sourdough tribulations.

I’ve been making bread this year, and there is something good and noble about doing so……BUT….the mess drives me (and H______) crazy! Everything is fine and theraputic until it gets to the kneading stage. Is there anything that sticks to a sideboard quite like wheat and water? How do get to the phone if it rings?Why does someone knock on the door at this stage?Why do you wear your floppy jumper with sleeves that flop into the bowl?

And how annoying are the clumps of dough that stick to your arm hair? It is a nightmare for a man with hairy fingers as well. You think you have it washed off but a hour or so later you will look down to see a shrivelled, hardened ball of dried dough stuck to the back of your finger and up your arm. Bits of dough will have hardened to the sideboard.

If it wasn’t for the stickiness it would be a lovely job. Tonight I tried a new tactic of adding a few sheets of baking paper on the sideboard. Part of me didn’t like the idea as it was killing the environment and wasting paper but I was happy if it prevented it sticking to the sideboard. But as I kneaded the mixture in a bowl on the paper, the bowl slide about. And the olive oil I rubbed on my hands didn’t mean that the dough didn’t stop sticking (though it did seem to come off easier). Sourdough tribulations.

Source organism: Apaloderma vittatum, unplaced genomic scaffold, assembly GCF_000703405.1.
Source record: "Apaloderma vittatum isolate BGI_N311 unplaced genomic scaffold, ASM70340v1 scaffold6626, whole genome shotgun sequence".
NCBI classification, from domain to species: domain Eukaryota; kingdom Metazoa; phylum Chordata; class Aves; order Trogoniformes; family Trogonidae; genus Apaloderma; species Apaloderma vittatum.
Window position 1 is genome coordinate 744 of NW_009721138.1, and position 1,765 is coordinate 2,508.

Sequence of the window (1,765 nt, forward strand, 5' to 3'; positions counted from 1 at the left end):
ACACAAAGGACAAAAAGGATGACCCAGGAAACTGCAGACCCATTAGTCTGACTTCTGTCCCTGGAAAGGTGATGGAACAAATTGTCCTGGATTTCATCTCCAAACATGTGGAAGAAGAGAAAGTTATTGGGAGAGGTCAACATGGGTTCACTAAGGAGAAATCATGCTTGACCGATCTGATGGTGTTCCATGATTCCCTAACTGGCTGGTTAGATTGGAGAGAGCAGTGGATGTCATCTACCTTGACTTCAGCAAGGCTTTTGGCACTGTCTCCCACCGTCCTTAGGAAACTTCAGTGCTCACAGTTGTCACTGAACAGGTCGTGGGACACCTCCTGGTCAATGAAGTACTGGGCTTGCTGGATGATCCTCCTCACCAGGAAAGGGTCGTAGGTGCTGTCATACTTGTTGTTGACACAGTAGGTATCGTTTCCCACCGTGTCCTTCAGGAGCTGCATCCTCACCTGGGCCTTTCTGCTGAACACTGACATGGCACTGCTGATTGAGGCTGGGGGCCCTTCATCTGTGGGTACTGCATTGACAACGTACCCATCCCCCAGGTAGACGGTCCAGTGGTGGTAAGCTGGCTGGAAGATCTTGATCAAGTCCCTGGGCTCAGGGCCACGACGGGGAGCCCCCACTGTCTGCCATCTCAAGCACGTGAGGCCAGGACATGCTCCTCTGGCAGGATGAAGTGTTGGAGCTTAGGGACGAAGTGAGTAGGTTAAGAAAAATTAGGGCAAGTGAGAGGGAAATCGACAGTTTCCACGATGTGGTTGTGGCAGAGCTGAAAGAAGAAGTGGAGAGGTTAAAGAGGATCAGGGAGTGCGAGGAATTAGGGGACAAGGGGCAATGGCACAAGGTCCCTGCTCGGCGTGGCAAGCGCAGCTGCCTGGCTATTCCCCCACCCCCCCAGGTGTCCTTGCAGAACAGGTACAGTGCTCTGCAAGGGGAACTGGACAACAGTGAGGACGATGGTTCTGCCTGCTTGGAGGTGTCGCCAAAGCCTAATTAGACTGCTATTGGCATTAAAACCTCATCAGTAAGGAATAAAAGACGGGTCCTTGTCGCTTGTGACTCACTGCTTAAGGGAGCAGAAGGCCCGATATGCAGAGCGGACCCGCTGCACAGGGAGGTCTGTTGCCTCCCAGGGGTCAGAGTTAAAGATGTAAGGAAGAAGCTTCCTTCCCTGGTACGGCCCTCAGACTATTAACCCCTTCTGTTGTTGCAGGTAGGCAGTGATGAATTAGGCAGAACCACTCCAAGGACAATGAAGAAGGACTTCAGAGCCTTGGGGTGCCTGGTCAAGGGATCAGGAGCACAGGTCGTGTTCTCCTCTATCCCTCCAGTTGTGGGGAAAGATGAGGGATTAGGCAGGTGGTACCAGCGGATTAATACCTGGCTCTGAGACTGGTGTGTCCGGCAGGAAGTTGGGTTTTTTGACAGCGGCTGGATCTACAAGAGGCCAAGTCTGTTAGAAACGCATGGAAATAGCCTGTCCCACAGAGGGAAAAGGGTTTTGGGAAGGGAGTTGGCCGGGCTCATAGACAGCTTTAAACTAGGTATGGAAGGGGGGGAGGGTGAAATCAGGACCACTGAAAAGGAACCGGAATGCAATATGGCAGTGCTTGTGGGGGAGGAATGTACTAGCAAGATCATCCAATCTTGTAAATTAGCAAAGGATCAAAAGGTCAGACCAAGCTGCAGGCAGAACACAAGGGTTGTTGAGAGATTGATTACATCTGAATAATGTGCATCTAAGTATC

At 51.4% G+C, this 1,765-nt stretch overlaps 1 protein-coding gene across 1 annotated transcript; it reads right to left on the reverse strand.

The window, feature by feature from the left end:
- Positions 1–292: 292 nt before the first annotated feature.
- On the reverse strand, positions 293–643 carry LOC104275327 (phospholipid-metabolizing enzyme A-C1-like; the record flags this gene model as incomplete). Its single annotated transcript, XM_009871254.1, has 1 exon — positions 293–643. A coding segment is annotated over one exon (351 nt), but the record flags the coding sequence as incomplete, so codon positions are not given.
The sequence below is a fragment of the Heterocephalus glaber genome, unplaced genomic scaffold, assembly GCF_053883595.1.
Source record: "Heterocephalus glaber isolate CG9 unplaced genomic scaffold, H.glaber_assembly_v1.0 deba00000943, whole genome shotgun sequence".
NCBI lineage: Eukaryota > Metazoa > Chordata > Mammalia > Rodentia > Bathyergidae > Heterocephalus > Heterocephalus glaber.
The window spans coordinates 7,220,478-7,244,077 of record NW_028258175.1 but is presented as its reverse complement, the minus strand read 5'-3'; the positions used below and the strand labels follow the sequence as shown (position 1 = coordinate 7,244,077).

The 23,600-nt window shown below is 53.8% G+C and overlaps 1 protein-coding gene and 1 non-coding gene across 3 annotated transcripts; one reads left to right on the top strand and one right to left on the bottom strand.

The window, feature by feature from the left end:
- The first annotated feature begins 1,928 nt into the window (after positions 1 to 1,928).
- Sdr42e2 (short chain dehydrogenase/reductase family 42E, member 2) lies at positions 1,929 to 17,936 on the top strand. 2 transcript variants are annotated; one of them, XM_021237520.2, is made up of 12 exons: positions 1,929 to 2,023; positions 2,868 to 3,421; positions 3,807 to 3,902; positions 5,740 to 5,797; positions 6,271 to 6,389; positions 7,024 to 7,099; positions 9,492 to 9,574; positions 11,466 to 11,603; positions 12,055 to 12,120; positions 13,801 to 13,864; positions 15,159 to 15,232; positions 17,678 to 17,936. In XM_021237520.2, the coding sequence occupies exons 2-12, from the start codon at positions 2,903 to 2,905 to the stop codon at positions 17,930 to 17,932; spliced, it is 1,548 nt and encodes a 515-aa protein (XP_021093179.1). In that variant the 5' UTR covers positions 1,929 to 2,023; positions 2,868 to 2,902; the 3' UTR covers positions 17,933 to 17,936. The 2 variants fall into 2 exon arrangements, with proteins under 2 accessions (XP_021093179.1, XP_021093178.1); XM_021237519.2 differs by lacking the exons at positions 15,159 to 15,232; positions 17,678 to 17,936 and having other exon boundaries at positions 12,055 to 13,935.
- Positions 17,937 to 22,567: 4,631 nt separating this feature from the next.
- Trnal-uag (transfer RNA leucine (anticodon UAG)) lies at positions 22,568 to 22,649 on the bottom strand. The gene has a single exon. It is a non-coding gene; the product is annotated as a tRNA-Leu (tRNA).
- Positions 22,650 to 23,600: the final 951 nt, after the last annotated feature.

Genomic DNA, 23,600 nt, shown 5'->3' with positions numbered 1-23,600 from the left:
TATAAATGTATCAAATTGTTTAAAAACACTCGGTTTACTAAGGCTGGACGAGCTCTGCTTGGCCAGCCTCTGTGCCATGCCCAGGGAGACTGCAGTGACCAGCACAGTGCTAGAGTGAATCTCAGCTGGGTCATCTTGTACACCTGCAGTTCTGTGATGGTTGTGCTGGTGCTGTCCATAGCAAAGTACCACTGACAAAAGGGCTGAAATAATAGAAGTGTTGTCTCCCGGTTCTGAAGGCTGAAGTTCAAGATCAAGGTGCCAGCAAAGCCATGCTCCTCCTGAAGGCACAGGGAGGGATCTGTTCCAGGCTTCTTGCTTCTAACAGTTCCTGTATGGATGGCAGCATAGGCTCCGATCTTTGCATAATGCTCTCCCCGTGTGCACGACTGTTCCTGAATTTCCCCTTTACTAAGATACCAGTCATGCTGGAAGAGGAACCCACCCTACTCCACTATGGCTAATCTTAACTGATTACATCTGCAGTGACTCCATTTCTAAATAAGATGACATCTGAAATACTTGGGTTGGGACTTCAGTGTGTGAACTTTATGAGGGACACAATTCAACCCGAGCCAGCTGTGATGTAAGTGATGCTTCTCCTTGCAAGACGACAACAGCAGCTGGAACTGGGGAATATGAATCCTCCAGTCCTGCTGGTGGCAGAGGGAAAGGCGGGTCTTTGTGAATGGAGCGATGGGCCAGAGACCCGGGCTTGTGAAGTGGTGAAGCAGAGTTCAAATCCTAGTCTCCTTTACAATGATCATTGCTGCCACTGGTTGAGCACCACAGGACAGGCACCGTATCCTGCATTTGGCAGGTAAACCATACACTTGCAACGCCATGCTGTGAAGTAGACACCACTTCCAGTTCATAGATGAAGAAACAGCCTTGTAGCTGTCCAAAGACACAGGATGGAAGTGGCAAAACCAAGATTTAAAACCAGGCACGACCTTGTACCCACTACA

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3 thoughts on “sourdough tribulations.”

    1. ohhh nice one….thanks for those recipes -I’m definately going to give them a go in the next few weeks. But before that I should give a few Irish breads a go with it being St Patricks week.

      I did a sort of Doris Grant loaf a few weeks ago and you didn’t have to knead it either. And it didn’t taste bad either, just a bit ‘healthy’ or something…sometimes you just want a nice crusty white loaf smeared with butter or Nutella……

      1. The first two recipes above will *definitely* give you a nice crusty white loaf. The Sullivan Street recipe is tastier in my opinion but the Artisan Bread in Five Minutes recipe gives you a massive supply of dough which you keep in the refrigerator and can bake up in various ways (crusty rolls, pizza crust, etc.) over the course of a week.

        Last week I made a bara brith for St. David’s Day for the first time (the recipe was in the Guardian; I changed it by soaking the raisins and peel in black tea as recommended by some readers) and yesterday I made Soda Bread for St. Patrick’s Day. The soda bread recipe I use has raisins and caraway seeds so I gather it’s not traditional. It’s quite tasty, though.

        I have good intentions of baking more healthy breads but the family is never pleased with the results. I am on a quest to find an acceptable whole wheat sandwich bread I can make at home as the factory-made store-bought versions are topping $4 a loaf.

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